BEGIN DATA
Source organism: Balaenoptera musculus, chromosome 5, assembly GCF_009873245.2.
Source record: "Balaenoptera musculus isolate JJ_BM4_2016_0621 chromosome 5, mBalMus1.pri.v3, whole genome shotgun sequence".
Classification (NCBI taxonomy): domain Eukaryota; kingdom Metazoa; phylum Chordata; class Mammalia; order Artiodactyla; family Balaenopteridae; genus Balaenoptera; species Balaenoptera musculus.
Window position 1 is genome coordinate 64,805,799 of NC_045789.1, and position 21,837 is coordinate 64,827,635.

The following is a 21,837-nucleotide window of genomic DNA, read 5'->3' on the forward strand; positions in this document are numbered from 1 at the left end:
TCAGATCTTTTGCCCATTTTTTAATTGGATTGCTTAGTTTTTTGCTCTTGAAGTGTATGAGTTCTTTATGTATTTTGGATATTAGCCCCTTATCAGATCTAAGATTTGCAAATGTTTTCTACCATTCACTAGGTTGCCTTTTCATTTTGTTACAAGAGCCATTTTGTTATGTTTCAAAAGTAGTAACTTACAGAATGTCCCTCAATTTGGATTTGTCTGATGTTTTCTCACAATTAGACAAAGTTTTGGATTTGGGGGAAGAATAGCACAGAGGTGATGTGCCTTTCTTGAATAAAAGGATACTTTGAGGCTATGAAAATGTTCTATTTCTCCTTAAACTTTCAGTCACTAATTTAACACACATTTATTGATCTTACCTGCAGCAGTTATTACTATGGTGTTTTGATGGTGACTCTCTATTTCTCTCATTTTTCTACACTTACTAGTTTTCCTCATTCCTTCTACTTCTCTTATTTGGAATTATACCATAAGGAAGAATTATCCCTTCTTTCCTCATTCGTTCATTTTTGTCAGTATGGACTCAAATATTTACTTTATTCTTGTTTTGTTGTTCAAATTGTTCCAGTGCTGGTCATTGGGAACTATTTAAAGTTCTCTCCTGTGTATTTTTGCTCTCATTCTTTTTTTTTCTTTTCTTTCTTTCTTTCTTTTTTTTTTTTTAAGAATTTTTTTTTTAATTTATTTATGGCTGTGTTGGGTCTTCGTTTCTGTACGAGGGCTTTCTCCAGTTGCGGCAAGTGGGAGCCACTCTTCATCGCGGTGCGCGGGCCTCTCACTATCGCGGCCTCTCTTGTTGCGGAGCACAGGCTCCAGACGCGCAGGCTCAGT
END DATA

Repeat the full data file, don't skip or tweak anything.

Source organism: Balaenoptera musculus, chromosome 5, assembly GCF_009873245.2.
Source record: "Balaenoptera musculus isolate JJ_BM4_2016_0621 chromosome 5, mBalMus1.pri.v3, whole genome shotgun sequence".
Classification (NCBI taxonomy): domain Eukaryota; kingdom Metazoa; phylum Chordata; class Mammalia; order Artiodactyla; family Balaenopteridae; genus Balaenoptera; species Balaenoptera musculus.
Window position 1 is genome coordinate 64,805,799 of NC_045789.1, and position 21,837 is coordinate 64,827,635.

The following is a 21,837-nucleotide window of genomic DNA, read 5'->3' on the forward strand; positions in this document are numbered from 1 at the left end:
TCAGATCTTTTGCCCATTTTTTAATTGGATTGCTTAGTTTTTTGCTCTTGAAGTGTATGAGTTCTTTATGTATTTTGGATATTAGCCCCTTATCAGATCTAAGATTTGCAAATGTTTTCTACCATTCACTAGGTTGCCTTTTCATTTTGTTACAAGAGCCATTTTGTTATGTTTCAAAAGTAGTAACTTACAGAATGTCCCTCAATTTGGATTTGTCTGATGTTTTCTCACAATTAGACAAAGTTTTGGATTTGGGGGAAGAATAGCACAGAGGTGATGTGCCTTTCTTGAATAAAAGGATACTTTGAGGCTATGAAAATGTTCTATTTCTCCTTAAACTTTCAGTCACTAATTTAACACACATTTATTGATCTTACCTGCAGCAGTTATTACTATGGTGTTTTGATGGTGACTCTCTATTTCTCTCATTTTTCTACACTTACTAGTTTTCCTCATTCCTTCTACTTCTCTTATTTGGAATTATACCATAAGGAAGAATTATCCCTTCTTTCCTCATTCGTTCATTTTTGTCAGTATGGACTCAAATATTTACTTTATTCTTGTTTTGTTGTTCAAATTGTTCCAGTGCTGGTCATTGGGAACTATTTAAAGTTCTCTCCTGTGTATTTTTGCTCTCATTCTTTTTTTTTCTTTTCTTTCTTTCTTTCTTTTTTTTTTTTTAAGAATTTTTTTTTTAATTTATTTATGGCTGTGTTGGGTCTTCGTTTCTGTACGAGGGCTTTCTCCAGTTGCGGCAAGTGGGAGCCACTCTTCATCGCGGTGCGCGGGCCTCTCACTATCGCGGCCTCTCTTGTTGCGGAGCACAGGCTCCAGACGCGCAGGCTCAGT